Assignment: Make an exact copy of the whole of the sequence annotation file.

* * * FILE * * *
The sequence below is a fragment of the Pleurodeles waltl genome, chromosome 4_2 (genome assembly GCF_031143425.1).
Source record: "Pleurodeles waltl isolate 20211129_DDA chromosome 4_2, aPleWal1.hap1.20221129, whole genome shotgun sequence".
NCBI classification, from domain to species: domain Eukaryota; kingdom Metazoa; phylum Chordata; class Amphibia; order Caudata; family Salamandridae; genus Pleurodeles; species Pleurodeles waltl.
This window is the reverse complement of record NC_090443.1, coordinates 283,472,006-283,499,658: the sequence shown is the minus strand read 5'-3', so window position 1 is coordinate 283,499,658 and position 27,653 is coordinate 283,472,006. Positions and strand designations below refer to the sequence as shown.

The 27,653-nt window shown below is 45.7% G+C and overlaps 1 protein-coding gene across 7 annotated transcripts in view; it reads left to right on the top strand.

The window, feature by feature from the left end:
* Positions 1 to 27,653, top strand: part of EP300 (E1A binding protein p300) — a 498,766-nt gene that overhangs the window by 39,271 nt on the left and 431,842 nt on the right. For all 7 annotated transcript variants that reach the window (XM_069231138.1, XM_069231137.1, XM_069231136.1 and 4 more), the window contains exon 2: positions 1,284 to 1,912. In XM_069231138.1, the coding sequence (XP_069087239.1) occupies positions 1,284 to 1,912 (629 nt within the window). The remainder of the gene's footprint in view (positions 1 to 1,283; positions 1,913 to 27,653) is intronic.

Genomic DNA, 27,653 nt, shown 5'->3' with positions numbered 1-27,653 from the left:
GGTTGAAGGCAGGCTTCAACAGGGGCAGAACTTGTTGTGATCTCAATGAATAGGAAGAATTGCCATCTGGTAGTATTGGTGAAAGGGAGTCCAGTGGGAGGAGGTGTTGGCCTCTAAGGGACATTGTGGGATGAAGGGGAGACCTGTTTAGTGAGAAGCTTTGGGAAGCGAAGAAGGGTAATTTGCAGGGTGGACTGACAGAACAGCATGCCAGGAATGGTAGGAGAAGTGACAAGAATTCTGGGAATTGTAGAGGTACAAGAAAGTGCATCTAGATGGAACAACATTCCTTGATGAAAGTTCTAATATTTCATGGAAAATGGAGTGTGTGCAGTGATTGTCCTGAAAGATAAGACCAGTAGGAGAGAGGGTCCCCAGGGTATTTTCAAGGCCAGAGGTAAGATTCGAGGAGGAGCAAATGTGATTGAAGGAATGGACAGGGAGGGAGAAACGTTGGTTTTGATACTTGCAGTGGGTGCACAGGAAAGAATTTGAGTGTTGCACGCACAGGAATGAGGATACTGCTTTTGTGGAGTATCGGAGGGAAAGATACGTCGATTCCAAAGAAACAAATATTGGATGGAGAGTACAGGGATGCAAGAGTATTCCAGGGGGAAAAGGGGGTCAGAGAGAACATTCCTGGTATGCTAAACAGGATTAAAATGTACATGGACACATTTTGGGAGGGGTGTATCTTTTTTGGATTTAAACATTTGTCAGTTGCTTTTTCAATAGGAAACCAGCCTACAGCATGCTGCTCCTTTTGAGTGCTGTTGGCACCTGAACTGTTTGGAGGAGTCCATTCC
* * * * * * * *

The sequence below is a fragment of the Pleurodeles waltl genome, chromosome 4_2 (genome assembly GCF_031143425.1).
Source record: "Pleurodeles waltl isolate 20211129_DDA chromosome 4_2, aPleWal1.hap1.20221129, whole genome shotgun sequence".
NCBI classification, from domain to species: domain Eukaryota; kingdom Metazoa; phylum Chordata; class Amphibia; order Caudata; family Salamandridae; genus Pleurodeles; species Pleurodeles waltl.
This window is the reverse complement of record NC_090443.1, coordinates 283,472,006-283,499,658: the sequence shown is the minus strand read 5'-3', so window position 1 is coordinate 283,499,658 and position 27,653 is coordinate 283,472,006. Positions and strand designations below refer to the sequence as shown.

The 27,653-nt window shown below is 45.7% G+C and overlaps 1 protein-coding gene across 7 annotated transcripts in view; it reads left to right on the top strand.

The window, feature by feature from the left end:
* Positions 1 to 27,653, top strand: part of EP300 (E1A binding protein p300) — a 498,766-nt gene that overhangs the window by 39,271 nt on the left and 431,842 nt on the right. For all 7 annotated transcript variants that reach the window (XM_069231138.1, XM_069231137.1, XM_069231136.1 and 4 more), the window contains exon 2: positions 1,284 to 1,912. In XM_069231138.1, the coding sequence (XP_069087239.1) occupies positions 1,284 to 1,912 (629 nt within the window). The remainder of the gene's footprint in view (positions 1 to 1,283; positions 1,913 to 27,653) is intronic.

Genomic DNA, 27,653 nt, shown 5'->3' with positions numbered 1-27,653 from the left:
GGTTGAAGGCAGGCTTCAACAGGGGCAGAACTTGTTGTGATCTCAATGAATAGGAAGAATTGCCATCTGGTAGTATTGGTGAAAGGGAGTCCAGTGGGAGGAGGTGTTGGCCTCTAAGGGACATTGTGGGATGAAGGGGAGACCTGTTTAGTGAGAAGCTTTGGGAAGCGAAGAAGGGTAATTTGCAGGGTGGACTGACAGAACAGCATGCCAGGAATGGTAGGAGAAGTGACAAGAATTCTGGGAATTGTAGAGGTACAAGAAAGTGCATCTAGATGGAACAACATTCCTTGATGAAAGTTCTAATATTTCATGGAAAATGGAGTGTGTGCAGTGATTGTCCTGAAAGATAAGACCAGTAGGAGAGAGGGTCCCCAGGGTATTTTCAAGGCCAGAGGTAAGATTCGAGGAGGAGCAAATGTGATTGAAGGAATGGACAGGGAGGGAGAAACGTTGGTTTTGATACTTGCAGTGGGTGCACAGGAAAGAATTTGAGTGTTGCACGCACAGGAATGAGGATACTGCTTTTGTGGAGTATCGGAGGGAAAGATACGTCGATTCCAAAGAAACAAATATTGGATGGAGAGTACAGGGATGCAAGAGTATTCCAGGGGGAAAAGGGGGTCAGAGAGAACATTCCTGGTATGCTAAACAGGATTAAAATGTACATGGACACATTTTGGGAGGGGTGTATCTTTTTTGGATTTAAACATTTGTCAGTTGCTTTTTCAATAGGAAACCAGCCTACAGCATGCTGCTCCTTTTGAGTGCTGTTGGCACCTGAACTGTTTGGAGGAGTCCATTCC